The Famous Cat Who Thought He Owned Van Gogh’s Shoes

The Famous Cat Who Thought He Owned Van Gogh’s Shoes

Cat and Van Gogh’s Shoes is from Famous Artists’ Cats: The Book   Vincent Van Gogh may have painted more pairs of shoes than he did starry nights or windy days in fields around Arles.  

Buy Now: Van Gogh’s Shoes with His Cat

By David Stone / Artwork: Deborah Julian

He started with crude footwear belonging to Dutch peasants, the potato eaters for whom he felt such camaraderie while making his transition from man of God to man of art.

In Arles, he painted the shoes of everyday people, showing his strong empathy with the struggles of their lives.  

His still life of shoes from Arles, painted against the background the red tile floor of his home, is striking. Even more than his exciting pictures of star-filled skies and of robust sunflowers. It reveals a gentle sensitivity that contrasts like fire and rain with the way he lived and the impression he made on others.  

Van Gogh failed at trying to follow the footsteps of his father, serving as a minister. Then, he tumbled from Holland to France in hopeless pursuit of becoming a renowned painter. Y

But he failed almost completely as an artist.   

If it wasn’t for his devoted brother Theo, Vincent might have given it up to survive as a tradesmen, leaving us without the spectacular artwork that draws millions to museums and galleries every year.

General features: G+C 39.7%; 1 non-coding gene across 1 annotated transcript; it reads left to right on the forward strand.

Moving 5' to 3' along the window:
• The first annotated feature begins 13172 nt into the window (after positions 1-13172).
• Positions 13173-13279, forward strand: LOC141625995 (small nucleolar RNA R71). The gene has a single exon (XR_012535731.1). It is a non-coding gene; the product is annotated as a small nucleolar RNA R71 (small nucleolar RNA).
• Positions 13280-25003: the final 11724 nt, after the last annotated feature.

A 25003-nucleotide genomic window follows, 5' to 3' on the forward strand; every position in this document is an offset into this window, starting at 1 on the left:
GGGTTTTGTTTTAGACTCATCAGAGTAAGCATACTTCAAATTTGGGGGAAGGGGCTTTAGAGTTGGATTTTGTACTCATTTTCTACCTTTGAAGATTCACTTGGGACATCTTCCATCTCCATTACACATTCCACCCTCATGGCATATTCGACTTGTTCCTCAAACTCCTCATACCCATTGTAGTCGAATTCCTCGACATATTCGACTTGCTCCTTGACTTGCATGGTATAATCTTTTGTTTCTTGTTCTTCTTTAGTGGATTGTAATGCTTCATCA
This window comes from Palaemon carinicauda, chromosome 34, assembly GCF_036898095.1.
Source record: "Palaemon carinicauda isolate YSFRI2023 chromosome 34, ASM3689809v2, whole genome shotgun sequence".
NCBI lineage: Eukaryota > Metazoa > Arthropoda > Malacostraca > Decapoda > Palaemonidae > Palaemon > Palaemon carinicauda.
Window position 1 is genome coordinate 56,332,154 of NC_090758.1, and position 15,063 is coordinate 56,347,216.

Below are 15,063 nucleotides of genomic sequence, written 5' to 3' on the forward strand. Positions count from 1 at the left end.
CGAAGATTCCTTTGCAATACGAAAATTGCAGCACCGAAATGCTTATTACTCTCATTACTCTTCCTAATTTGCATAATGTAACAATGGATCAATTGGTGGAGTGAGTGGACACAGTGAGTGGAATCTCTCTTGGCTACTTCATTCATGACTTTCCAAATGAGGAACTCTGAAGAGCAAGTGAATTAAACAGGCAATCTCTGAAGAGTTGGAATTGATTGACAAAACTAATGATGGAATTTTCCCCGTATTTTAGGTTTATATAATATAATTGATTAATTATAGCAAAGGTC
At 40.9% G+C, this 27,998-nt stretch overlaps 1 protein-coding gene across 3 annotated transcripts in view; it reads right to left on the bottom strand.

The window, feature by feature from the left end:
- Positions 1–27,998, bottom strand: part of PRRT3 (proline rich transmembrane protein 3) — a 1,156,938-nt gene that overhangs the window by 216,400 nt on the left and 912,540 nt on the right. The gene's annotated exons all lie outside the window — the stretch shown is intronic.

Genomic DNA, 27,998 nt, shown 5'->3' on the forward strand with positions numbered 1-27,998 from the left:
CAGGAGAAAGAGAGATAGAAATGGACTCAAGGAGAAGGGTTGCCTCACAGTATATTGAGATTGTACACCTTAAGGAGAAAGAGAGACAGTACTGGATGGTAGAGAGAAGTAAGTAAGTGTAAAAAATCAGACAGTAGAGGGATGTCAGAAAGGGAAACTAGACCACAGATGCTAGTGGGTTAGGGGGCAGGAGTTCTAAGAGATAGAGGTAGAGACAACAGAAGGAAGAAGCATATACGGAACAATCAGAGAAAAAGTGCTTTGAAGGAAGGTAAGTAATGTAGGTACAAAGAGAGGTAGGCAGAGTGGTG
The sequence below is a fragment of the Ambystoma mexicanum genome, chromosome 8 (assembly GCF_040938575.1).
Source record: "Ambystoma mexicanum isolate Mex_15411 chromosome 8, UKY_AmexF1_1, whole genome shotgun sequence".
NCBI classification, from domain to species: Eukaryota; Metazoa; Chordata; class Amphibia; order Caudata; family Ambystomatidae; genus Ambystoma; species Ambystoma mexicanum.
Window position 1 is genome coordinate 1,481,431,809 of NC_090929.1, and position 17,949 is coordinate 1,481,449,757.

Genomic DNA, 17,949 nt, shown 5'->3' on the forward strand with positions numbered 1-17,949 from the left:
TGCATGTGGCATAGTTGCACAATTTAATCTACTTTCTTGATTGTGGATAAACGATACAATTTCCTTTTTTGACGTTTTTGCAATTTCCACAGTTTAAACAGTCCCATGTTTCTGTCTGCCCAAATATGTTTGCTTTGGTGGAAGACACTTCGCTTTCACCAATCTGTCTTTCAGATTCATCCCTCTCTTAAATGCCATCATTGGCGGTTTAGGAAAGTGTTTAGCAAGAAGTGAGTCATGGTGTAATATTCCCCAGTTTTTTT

Unfortunately, to Theo we can also credit the idea for hooking Vincent up with Paul Gauguin.

He was also a bit crazy but in a different way. Their stormy friendship seems to have yielded — or extracted — some of Vincent’s ear after a dispute.   

Just because he handed over the detached body part to a brothel for safekeeping doesn’t mean it was a love offering.  

With Vincent Van Gogh, who knows?  

Vincent Van Gogh spent a lifetime passionately troubled by one thing after another. The passion shows up in his paintings, not so much the trouble. There is turbulence in his plein air work, but its rhythms harness the chaos. Like other creative people, his efforts might have been therapeutic.  

Van Gogh put his heart into his work — and his spleen, stomach and lungs. Van Gogh got it all out.  

Back to the shoes. In painting the still lifes, he found and recorded impressions about the people who wore them. The footwear has more character lines and emotional depth than the faces in his portraits.  

What Sam likes about Vincent’s shoes is the pleasure of their being set aside on the tile floor of the home where he battled Gauguin.

After working hard all day, they relax. The toil is over.  For Sammy too, as he helps close out this book of famous artists’ cats by curling around them, the loose ends still untied, like great art, never resting completely.

Check out Deborah Julian’s Full Catalog of Cat Artwork

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